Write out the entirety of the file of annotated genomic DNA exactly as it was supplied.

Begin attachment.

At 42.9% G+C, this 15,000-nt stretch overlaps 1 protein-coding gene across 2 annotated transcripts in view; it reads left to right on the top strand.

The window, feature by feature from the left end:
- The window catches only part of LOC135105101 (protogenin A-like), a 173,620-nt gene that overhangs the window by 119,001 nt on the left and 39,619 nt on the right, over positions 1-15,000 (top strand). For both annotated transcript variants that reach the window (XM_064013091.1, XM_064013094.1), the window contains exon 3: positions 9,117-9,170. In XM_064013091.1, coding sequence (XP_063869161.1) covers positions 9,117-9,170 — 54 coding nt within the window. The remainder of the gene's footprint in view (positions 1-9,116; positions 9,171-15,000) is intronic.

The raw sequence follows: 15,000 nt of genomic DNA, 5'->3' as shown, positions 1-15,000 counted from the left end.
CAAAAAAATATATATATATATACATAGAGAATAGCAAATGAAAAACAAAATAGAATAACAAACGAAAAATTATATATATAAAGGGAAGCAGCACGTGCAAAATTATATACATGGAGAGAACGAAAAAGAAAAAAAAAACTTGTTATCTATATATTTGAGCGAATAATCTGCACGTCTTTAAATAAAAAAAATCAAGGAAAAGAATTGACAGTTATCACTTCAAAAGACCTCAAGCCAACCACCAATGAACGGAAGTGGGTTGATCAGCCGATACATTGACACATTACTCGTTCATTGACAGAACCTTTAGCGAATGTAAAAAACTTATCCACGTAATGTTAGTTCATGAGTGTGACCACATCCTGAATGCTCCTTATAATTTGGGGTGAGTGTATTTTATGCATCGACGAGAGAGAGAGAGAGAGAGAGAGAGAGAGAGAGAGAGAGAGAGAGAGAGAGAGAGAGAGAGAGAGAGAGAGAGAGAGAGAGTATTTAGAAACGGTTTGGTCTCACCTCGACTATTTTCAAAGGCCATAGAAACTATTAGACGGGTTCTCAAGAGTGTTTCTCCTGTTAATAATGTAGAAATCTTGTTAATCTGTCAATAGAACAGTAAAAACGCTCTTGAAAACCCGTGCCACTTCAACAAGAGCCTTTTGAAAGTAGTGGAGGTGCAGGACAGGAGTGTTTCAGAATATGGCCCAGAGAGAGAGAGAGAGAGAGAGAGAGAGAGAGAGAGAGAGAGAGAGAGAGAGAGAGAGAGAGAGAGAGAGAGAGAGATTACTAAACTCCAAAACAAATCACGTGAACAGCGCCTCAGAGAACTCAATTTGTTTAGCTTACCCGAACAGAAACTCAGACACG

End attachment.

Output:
At 42.9% G+C, this 15,000-nt stretch overlaps 1 protein-coding gene across 2 annotated transcripts in view; it reads left to right on the top strand.

The window, feature by feature from the left end:
- The window catches only part of LOC135105101 (protogenin A-like), a 173,620-nt gene that overhangs the window by 119,001 nt on the left and 39,619 nt on the right, over positions 1-15,000 (top strand). For both annotated transcript variants that reach the window (XM_064013091.1, XM_064013094.1), the window contains exon 3: positions 9,117-9,170. In XM_064013091.1, coding sequence (XP_063869161.1) covers positions 9,117-9,170 — 54 coding nt within the window. The remainder of the gene's footprint in view (positions 1-9,116; positions 9,171-15,000) is intronic.

The raw sequence follows: 15,000 nt of genomic DNA, 5'->3' as shown, positions 1-15,000 counted from the left end.
CAAAAAAATATATATATATATACATAGAGAATAGCAAATGAAAAACAAAATAGAATAACAAACGAAAAATTATATATATAAAGGGAAGCAGCACGTGCAAAATTATATACATGGAGAGAACGAAAAAGAAAAAAAAAACTTGTTATCTATATATTTGAGCGAATAATCTGCACGTCTTTAAATAAAAAAAATCAAGGAAAAGAATTGACAGTTATCACTTCAAAAGACCTCAAGCCAACCACCAATGAACGGAAGTGGGTTGATCAGCCGATACATTGACACATTACTCGTTCATTGACAGAACCTTTAGCGAATGTAAAAAACTTATCCACGTAATGTTAGTTCATGAGTGTGACCACATCCTGAATGCTCCTTATAATTTGGGGTGAGTGTATTTTATGCATCGACGAGAGAGAGAGAGAGAGAGAGAGAGAGAGAGAGAGAGAGAGAGAGAGAGAGAGAGAGAGAGAGAGAGAGAGAGAGAGAGAGTATTTAGAAACGGTTTGGTCTCACCTCGACTATTTTCAAAGGCCATAGAAACTATTAGACGGGTTCTCAAGAGTGTTTCTCCTGTTAATAATGTAGAAATCTTGTTAATCTGTCAATAGAACAGTAAAAACGCTCTTGAAAACCCGTGCCACTTCAACAAGAGCCTTTTGAAAGTAGTGGAGGTGCAGGACAGGAGTGTTTCAGAATATGGCCCAGAGAGAGAGAGAGAGAGAGAGAGAGAGAGAGAGAGAGAGAGAGAGAGAGAGAGAGAGAGAGAGAGAGAGAGAGAGATTACTAAACTCCAAAACAAATCACGTGAACAGCGCCTCAGAGAACTCAATTTGTTTAGCTTACCCGAACAGAAACTCAGACACG